And keep bees, that’s a great thing to do. Bees are the best at living for one another, pollinating a wider world and creating more honey than they need to so they can share it around. Be a bee.
How important do you think the role of influencers, like you, is in shaping the national palate?
For me, it’s less about thinking about how important it is and more about thinking of new ways to engage people, whether they’re new to wine or established fans.
I’ve been involved with Saturday Kitchen on BBC 1 for more than a decade – it’s an honour to be trusted with something like that for so long. The Mail on Sunday has a colossal reach and as for my work on Radio 2, it really is immense to be able to share the word on great food and drink on such a scale. I’m always touched by the response of people who stop me, engage me on social media or bellow from an open window that they’ve followed a tip and loved it.
How important do you think it is for wine authorities like yourself to embrace new platforms to reach and empower today’s consumer?
It’s vital. I’ve got a really exciting project coming that I can’t say too much about, but every time I speak about it I feel like I’m living in the future. The tools of communication change, but building content that engages is all that really matters. Even if you start with a yoghurt pot and a piece of string, soon you’ll find someone will pick up the other end.
But I also think it’s important to look back to learn and evolve. One of my favourite books about wine is ‘Horace & Me’ by Harry Eyres. I connect with his emotionally-charged translations of this great old Roman poet with radical depth and immediacy, especially this excerpt which deals with the soul of wine, the power and creativity of wine and the god of wine himself, mighty Bacchus:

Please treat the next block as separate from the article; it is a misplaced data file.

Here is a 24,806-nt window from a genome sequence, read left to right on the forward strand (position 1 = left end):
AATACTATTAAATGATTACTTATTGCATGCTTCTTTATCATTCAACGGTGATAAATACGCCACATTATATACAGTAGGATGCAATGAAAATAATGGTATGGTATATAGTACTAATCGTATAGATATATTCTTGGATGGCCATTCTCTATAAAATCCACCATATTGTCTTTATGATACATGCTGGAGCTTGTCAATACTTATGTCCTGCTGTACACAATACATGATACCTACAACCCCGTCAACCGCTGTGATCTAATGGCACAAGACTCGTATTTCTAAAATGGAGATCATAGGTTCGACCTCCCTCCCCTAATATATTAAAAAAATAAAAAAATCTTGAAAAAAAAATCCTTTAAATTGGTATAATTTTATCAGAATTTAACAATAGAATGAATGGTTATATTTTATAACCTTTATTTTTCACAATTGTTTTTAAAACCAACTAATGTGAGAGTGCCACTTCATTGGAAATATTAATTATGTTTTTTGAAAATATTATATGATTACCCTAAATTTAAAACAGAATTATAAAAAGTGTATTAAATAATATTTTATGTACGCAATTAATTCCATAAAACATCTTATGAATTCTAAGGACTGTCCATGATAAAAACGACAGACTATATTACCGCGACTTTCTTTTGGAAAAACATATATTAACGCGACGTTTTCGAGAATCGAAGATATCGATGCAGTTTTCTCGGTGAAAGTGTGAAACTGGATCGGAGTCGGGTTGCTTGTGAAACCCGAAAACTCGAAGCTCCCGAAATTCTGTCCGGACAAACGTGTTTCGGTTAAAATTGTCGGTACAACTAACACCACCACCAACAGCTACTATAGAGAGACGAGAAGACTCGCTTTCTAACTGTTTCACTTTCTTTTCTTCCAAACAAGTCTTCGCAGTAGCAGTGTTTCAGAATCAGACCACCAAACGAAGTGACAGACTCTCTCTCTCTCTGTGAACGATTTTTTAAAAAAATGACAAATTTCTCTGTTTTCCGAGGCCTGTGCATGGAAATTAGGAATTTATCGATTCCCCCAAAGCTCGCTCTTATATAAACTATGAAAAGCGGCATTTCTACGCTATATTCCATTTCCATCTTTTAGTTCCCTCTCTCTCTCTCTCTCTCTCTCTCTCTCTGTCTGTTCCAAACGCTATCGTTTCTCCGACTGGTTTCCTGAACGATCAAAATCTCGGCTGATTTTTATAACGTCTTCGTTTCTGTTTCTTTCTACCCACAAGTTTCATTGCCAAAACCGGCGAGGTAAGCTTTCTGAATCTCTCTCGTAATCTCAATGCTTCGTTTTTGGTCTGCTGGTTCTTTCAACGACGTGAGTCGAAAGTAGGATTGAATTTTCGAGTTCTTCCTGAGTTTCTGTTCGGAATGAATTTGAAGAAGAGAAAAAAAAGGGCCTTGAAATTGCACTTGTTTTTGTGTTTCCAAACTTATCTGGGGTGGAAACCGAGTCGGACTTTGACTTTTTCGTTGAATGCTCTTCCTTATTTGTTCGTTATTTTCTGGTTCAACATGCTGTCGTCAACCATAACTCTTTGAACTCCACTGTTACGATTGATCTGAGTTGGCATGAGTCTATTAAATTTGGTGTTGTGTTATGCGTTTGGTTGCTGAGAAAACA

“My words will soar, O Lord of the Wine Press
And they will not die; I am drinking deep,
Taking the risk, binding my bow with vine shoots”.
That’s worthy of any wine lover’s headstone!
Drawing upon your experiences as a consultant for multiple venues and establishing your own bars, how important do you think wine and spirits education is to the hospitality industry?
Hugely important! Ultimately, it’s the people serving the wine who have the biggest chance of transforming a wine moment into something that may change the direction of an entire lifetime of enjoyment. Connecting the right choice with the right budget at the right moment is a massive skill and the hospitality industry undervalues it at their peril.
Learning to think on behalf of somebody else’s tastebuds is absolutely vital – and to do that you have to be up to speed with what’s new and delicious across the seven seas of wine.
I’m a big fan of WSET’s work and I remember my Advanced Certificate (now the Level 3 Award in Wines) many moons ago with great fondness. Now with four of my own Glass House wine bars on board P&O cruise ships to keep up with, that’s a lot of trend-spotting, team-building and staff training to prioritise. Hats off to my team!
You’re one third of the instantly recognisable Three Wine Men – who would you pick as your desert island companion if you had to choose between Tim and Oz?
I do love you, WSET, but that’s an impossible question – if I took Tim, he’d get bored of my prattling and eat me, and if I took Oz he’d find a way to ferment me and drink my soul.
Can I not leave them both down the pub and run off to the island with my bees?